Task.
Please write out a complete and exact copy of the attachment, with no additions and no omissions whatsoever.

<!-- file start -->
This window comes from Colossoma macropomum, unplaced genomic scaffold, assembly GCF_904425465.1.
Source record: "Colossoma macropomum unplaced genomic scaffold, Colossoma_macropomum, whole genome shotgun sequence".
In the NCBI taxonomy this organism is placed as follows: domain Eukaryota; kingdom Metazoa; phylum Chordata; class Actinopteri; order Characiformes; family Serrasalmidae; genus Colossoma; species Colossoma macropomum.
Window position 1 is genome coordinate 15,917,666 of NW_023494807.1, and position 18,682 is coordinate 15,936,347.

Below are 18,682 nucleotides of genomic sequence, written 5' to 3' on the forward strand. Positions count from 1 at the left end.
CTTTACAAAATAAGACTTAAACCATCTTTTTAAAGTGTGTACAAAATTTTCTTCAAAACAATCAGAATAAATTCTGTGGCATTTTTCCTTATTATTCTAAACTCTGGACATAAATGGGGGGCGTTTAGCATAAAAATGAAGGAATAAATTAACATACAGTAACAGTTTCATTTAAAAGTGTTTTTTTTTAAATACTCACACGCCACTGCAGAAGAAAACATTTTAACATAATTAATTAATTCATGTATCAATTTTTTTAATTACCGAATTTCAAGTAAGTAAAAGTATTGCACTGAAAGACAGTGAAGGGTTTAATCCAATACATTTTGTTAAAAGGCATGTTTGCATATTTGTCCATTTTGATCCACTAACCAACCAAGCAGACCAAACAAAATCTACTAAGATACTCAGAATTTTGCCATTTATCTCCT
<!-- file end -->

This window comes from Colossoma macropomum, unplaced genomic scaffold, assembly GCF_904425465.1.
Source record: "Colossoma macropomum unplaced genomic scaffold, Colossoma_macropomum, whole genome shotgun sequence".
In the NCBI taxonomy this organism is placed as follows: domain Eukaryota; kingdom Metazoa; phylum Chordata; class Actinopteri; order Characiformes; family Serrasalmidae; genus Colossoma; species Colossoma macropomum.
Window position 1 is genome coordinate 15,917,666 of NW_023494807.1, and position 18,682 is coordinate 15,936,347.

Below are 18,682 nucleotides of genomic sequence, written 5' to 3' on the forward strand. Positions count from 1 at the left end.
CTTTACAAAATAAGACTTAAACCATCTTTTTAAAGTGTGTACAAAATTTTCTTCAAAACAATCAGAATAAATTCTGTGGCATTTTTCCTTATTATTCTAAACTCTGGACATAAATGGGGGGCGTTTAGCATAAAAATGAAGGAATAAATTAACATACAGTAACAGTTTCATTTAAAAGTGTTTTTTTTTAAATACTCACACGCCACTGCAGAAGAAAACATTTTAACATAATTAATTAATTCATGTATCAATTTTTTTAATTACCGAATTTCAAGTAAGTAAAAGTATTGCACTGAAAGACAGTGAAGGGTTTAATCCAATACATTTTGTTAAAAGGCATGTTTGCATATTTGTCCATTTTGATCCACTAACCAACCAAGCAGACCAAACAAAATCTACTAAGATACTCAGAATTTTGCCATTTATCTCCT